The Knee OsteoArthritis Labeling Assistant (KOALA) software provides metric measurements of the joint space width and indicators for presence or absence of radiographic features of osteoarthritis (OA) on posterior-anterior or anterior-posterior (PA/AP) knee X-ray images. The outputs aid clinical professionals who are interested in the analysis of knee OA in adult patients, either suffering from knee OA or having an elevated risk of developing the disease.
Koala was trained on 35,000 digital XR images of 4,500 patients from study centers across the United States. Each image was consensus-graded by board certified radiologists according to OARSI and KL. Outputs are summarized in a KOALA report that can be viewed on any FDA approved DICOM viewer workstation.
Osteoarthritis is a paralyzing joint disease that can lead to joint replacement. Early detection as well as therapy can prevent unnecessary surgeries. Our first FDA cleared and CE-marked module KOALA supports physicians in detecting signs of knee osteoarthritis based on standard joint parameters and OARSI criteria of standing radiographs of the knee. KOALA addresses subjectivity in the longitudinal assessment of knee OA by providing a standardized, objective reading methodology, thereby enabling medical experts to monitor disease progression more confidently. KOALA can change the lives of over a billion patients living with bone diseases for the better.
KOALA receives radiographs from a PACS, analyzes the images and stores the analysis results in the PACS. As soon as KOALA receives the image, the analysis and the generation of reports are fully automated and entail no user interaction besides the user viewing the reports. The user can send images to KOALA via standardized DICOM commands or the file interface and receive reports over the same interface. In this sense, the user does not “operate” the device but simply reviews the reports and can accept or reject them. The IB Lab KOALA software does not provide a graphical user interface that uses the DICOM-viewers of existing workflows by attaching reports to the original study. All relevant images can be pre-analyzed by KOALA automatically by appropriate filter rules in the PACS. With this the original workflow is seamlessly augmented by KOALA.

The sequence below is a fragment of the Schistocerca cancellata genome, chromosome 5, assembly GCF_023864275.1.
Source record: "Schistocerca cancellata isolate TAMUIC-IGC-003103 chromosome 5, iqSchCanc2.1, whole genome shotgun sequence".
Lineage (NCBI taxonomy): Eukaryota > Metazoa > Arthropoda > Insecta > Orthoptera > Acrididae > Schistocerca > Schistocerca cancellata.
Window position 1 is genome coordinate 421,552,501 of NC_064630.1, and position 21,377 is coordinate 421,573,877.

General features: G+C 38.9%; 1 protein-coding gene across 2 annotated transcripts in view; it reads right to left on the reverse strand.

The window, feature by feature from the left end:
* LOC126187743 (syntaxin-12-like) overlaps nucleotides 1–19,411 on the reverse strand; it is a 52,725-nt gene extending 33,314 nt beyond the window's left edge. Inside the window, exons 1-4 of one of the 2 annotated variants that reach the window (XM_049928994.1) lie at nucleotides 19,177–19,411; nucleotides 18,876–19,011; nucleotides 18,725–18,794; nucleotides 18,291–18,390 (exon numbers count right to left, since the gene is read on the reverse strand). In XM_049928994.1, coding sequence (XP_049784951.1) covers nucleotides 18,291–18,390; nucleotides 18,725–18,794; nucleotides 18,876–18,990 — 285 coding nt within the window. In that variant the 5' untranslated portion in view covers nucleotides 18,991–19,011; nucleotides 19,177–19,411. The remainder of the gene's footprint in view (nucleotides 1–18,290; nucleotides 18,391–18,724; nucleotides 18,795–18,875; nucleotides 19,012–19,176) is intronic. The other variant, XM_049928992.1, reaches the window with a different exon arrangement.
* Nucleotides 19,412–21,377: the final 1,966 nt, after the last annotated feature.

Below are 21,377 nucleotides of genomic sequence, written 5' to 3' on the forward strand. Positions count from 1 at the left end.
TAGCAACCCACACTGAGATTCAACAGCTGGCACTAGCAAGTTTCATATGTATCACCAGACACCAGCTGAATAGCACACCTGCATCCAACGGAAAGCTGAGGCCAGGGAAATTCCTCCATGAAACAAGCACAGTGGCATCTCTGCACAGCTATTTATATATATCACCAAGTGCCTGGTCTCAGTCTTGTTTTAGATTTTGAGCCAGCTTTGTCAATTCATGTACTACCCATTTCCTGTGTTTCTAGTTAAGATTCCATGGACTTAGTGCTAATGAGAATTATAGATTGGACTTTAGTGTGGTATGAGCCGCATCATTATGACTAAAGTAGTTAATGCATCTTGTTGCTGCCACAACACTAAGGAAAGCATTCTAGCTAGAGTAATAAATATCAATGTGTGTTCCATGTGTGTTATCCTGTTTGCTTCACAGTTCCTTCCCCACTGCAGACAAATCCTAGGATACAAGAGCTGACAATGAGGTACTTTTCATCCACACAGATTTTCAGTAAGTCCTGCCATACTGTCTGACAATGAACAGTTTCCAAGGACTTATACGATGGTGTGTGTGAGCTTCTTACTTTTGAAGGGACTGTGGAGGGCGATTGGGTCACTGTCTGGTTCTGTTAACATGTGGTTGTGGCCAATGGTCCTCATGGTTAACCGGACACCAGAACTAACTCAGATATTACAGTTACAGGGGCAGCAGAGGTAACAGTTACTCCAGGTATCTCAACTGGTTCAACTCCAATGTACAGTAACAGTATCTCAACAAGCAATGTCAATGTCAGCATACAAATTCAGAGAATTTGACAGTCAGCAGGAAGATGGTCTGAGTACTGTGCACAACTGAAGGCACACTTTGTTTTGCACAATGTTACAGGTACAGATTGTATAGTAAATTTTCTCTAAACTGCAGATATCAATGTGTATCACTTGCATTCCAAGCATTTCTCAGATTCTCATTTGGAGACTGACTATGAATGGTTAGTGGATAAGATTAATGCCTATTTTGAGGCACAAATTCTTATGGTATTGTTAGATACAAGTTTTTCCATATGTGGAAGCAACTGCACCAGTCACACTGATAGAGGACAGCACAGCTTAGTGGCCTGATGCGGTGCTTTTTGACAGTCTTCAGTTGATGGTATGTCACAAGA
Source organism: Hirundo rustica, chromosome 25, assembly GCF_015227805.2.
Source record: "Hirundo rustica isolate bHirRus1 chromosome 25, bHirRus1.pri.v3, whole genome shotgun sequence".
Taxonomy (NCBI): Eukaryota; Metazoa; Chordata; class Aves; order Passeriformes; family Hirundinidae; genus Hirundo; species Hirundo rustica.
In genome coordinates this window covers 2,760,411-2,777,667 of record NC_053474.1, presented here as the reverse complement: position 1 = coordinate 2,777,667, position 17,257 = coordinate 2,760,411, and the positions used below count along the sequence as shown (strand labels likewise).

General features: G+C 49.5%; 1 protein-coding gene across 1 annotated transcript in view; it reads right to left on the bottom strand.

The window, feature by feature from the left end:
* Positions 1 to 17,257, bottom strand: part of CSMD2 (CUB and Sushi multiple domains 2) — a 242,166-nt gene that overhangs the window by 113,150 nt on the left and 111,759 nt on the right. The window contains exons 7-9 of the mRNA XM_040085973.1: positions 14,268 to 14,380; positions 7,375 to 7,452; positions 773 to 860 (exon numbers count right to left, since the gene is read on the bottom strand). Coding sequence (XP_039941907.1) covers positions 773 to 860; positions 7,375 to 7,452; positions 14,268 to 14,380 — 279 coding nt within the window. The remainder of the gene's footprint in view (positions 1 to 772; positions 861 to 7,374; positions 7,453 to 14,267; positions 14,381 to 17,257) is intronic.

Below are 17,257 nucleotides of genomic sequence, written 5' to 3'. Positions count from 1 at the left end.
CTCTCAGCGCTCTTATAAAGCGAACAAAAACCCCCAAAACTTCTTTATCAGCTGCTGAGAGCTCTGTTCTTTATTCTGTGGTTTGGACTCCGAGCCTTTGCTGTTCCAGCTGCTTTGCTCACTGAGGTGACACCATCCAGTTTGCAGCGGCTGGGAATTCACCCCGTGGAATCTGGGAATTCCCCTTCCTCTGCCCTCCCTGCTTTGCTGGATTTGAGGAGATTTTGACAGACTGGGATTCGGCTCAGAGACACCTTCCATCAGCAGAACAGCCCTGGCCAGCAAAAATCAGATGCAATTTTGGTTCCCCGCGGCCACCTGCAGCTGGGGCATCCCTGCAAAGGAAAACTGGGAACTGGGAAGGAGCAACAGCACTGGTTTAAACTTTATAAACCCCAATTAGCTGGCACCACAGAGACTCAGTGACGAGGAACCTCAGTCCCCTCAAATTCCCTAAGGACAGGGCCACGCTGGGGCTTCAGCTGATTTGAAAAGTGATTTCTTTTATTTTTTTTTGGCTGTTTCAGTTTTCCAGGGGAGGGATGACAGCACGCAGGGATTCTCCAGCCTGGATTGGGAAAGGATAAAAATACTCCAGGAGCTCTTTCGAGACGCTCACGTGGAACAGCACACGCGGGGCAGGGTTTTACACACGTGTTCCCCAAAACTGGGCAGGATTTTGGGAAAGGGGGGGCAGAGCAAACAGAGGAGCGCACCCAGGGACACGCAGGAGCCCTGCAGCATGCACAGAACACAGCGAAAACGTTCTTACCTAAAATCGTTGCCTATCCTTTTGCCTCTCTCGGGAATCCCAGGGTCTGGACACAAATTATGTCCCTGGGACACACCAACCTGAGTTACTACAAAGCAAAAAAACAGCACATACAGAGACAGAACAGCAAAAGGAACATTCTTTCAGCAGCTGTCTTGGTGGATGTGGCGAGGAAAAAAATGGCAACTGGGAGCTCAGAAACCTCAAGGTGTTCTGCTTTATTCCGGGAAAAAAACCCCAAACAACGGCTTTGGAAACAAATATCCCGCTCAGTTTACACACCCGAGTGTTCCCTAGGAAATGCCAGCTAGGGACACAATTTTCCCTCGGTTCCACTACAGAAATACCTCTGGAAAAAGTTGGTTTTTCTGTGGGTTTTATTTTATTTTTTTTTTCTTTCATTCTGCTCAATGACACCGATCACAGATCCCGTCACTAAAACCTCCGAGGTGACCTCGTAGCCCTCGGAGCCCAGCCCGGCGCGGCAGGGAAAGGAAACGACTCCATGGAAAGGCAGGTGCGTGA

IB Lab KOALA is a radiological fully-automated image processing software device of either computed (CR) or directly digital (DX) images intended to aid medical professionals in the measurement of minimum joint space width; the assessment of the presence or absence of sclerosis, joint space narrowing, and osteophytes based OARSI criteria for these parameters; and, the presence or absence of radiographic knee OA based on Kellgren & Lawrence Grading of standing, fixed-flexion radiographs of the knee. It should not be used in-lieu of full patient evaluation or solely relied upon to make or confirm a diagnosis. The system is to be used by trained professionals including, but not limited to, radiologists, orthopedics, physicians and medical technicians.
It should not be used in-lieu of full patient evaluation or solely relied upon to make or confirm a diagnosis. The system is to be used by trained professionals including, but not limited to, radiologists, orthopedics, physicians and medical technicians.
Model performance metrics
Performance of KOALA was tested on a standalone dataset containing over 6000 images from over 1000 patients from the OAI dataset, and including over 12000 individual knee readings. Testing data was not included in the training of KOALA.
Each image in the testing dataset was consensus-graded by board certified radiologists according to OARSI and KL. When tested on the ability to differentiate between the absence or presence of OARSI-defined joint space narrowing (JSN), sclerosis (SC) and osteophytes (OS), as well as Kellgren-Lawrence (KL) score > 1, KOALA achieves the following sensitivities and specificities: JSN = (0.83, 0.80), SC = (0.82, 0.82), OS = (0.86, 0.79), KL = (0.87, 0.83).
KOALA also produces measurements of joint space width (JSW) in the medial and lateral compartment of each knee. JSW was also tested on the same dataset using a bootstrapping of orthogonal linear regression to compare KOALA measurements with ground truth readings. Resulting slopes and intercepts (with 95% confidence intervals) were 1.02 (0.99; 1.05) and -0.08 (-0.22; 0.03) on the medial side, and 0.97 (0.93; 1.00) and 0.08 (-0.15; 0.30) on the lateral side.